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About United Kingdom Policies & Human Biotechnology


The United Kingdom's Human Fertilization and Embryology Authority (HFEA), established in 1991, is often considered a model for regulating and overseeing human biotechnologies. It licenses and monitors all research involving human embryos, and all facilities offering in vitro fertilization or storage of eggs, sperm, or embryos. UK law does not permit certain activities involving human embryos.

The HFEA's 21 members are appointed by UK Health Ministers; at least half of them are required to be neither doctors nor scientists involved in human embryo research or infertility treatment.

To grant a research license, the HFEA must be satisfied that the use of human embryos is "necessary or desirable" for an enumerated purpose. The HFEA inspects licensed clinics annually; produces a Code of Practice that guides clinics on proper conduct; keeps a formal registry for donors, treatments, and children born; and conducts public consultations on controversial applications.



UK May Be Poised for “Historic Mistake” on “3-Person IVF”by Jessica CussinsBiopolitical TimesJanuary 22nd, 2015A Parliamentary vote is expected as soon as February.
Direct-to-Consumer Genetic Tests Should Come With a Health Warningby Jessica CussinsThe Pharmaceutical JournalJanuary 15th, 2015Genetic testing is appropriate in certain situations, but for healthy people as a way to predict disease, it is imprecise and comes with a number of risks.
New Three-Parent Baby Law ‘is Flawed and Open to Challenge’, says Senior Lawyerby Steve ConnorThe Independent [UK]January 14th, 2015The UK Government’s attempt to legalise so-called “three parent” babies is open to challenge by judicial review, warns international law expert Daniel Brennan.
Scientists Use Skin Cells to Create Artificial Sperm and Eggsby Ian SampleThe Guardian December 24th, 2014Researchers in Cambridge converted adult skin tissue into precursors for sperm and eggs.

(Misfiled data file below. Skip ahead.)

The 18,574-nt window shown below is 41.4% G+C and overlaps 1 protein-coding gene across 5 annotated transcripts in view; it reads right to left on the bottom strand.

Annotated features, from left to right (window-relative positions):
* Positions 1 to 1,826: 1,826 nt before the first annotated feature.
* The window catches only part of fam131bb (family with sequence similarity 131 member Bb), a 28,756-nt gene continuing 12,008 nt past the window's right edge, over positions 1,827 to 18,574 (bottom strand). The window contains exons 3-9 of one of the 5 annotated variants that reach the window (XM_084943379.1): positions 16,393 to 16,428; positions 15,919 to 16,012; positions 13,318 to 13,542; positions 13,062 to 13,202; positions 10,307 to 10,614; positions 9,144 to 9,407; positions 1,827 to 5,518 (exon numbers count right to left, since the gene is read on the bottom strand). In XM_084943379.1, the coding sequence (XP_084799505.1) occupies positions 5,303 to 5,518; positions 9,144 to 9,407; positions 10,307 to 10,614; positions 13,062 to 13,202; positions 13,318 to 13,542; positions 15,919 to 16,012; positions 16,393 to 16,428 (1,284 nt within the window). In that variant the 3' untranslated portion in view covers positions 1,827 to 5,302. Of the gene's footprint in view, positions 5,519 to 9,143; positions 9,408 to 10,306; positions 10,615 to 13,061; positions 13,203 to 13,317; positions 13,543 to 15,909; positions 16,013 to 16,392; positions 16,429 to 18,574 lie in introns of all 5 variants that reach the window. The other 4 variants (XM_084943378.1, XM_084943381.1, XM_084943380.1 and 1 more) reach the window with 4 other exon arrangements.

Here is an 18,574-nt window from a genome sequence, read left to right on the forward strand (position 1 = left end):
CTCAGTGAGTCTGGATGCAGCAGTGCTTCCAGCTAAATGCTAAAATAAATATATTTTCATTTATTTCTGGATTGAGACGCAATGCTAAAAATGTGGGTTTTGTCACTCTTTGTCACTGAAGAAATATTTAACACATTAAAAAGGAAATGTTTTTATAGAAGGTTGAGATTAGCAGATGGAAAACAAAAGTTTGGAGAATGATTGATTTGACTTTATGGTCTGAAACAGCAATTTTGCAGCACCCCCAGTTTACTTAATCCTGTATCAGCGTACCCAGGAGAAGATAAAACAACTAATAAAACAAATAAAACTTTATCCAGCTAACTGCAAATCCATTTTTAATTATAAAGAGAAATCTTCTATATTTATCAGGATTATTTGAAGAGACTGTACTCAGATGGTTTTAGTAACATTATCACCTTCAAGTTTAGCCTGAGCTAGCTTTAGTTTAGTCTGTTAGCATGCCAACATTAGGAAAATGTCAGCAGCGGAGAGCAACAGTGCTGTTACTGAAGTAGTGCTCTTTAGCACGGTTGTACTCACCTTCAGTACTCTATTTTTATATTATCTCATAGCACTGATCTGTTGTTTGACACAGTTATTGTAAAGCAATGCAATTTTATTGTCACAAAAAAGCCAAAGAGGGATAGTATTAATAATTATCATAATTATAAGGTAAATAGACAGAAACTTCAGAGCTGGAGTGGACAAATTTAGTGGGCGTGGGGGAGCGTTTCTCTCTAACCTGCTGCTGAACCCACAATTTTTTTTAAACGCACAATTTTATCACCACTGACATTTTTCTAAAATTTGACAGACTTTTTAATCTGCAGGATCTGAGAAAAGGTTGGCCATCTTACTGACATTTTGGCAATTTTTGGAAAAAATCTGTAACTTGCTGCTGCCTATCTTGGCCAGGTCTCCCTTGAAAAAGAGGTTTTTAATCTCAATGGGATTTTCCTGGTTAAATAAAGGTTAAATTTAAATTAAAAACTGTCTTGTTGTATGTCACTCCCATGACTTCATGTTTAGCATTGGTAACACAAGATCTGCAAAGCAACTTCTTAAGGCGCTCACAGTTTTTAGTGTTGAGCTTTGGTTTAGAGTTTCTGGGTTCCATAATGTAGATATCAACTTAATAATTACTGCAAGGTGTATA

Commercialized Conception Casualties: "Brave" Baby Making?by Mirah RibenHuffington PostDecember 22nd, 2014Hiring surrogates and purchasing sperm, eggs, or others' leftover frozen embryos have become accepted as choices on a menu of options.
European Court Opens Door for Stem Cell PatentingGenetic Engineering & Biotechnology NewsDecember 18th, 2014The European Court of Justice ruled that human embryonic stem cell patents could be allowed if organisms can't develop into human being.
Top Biopolitical Times Posts of 2014by Jessica Cussins & Pete ShanksBiopolitical TimesDecember 18th, 2014In 2014, CGS staffers and contributors posted 107 blogs in Biopolitical Times. These are twelve of our favorites.
23andMe and the Future of Home DNA Testingby David McNameeMedical News TodayDecember 10th, 2014The Google-associated home DNA test company 23andMe will launch its kit in the UK. In the US, however, health results from 23andMe remain unavailable.
Controversial DNA Test Comes to UK[Quotes CGS's Marcy Darnovsky]by Michelle Roberts and Paul RinconBBCDecember 2nd, 2014The UK's Medicines and Healthcare Products Regulatory Agency says the 23andMe spit test can be used with caution. But critics say it may not be accurate enough to base health decisions on.
Deceptive Labeling of a Radical Embryo Construction Techniqueby Stuart A. NewmanThe Huffington PostDecember 1st, 2014The British Parliament appears poised to give the go-ahead to a set of techniques for generating infants which, if implemented, would constitute the first cases of large-scale human genetic engineering.
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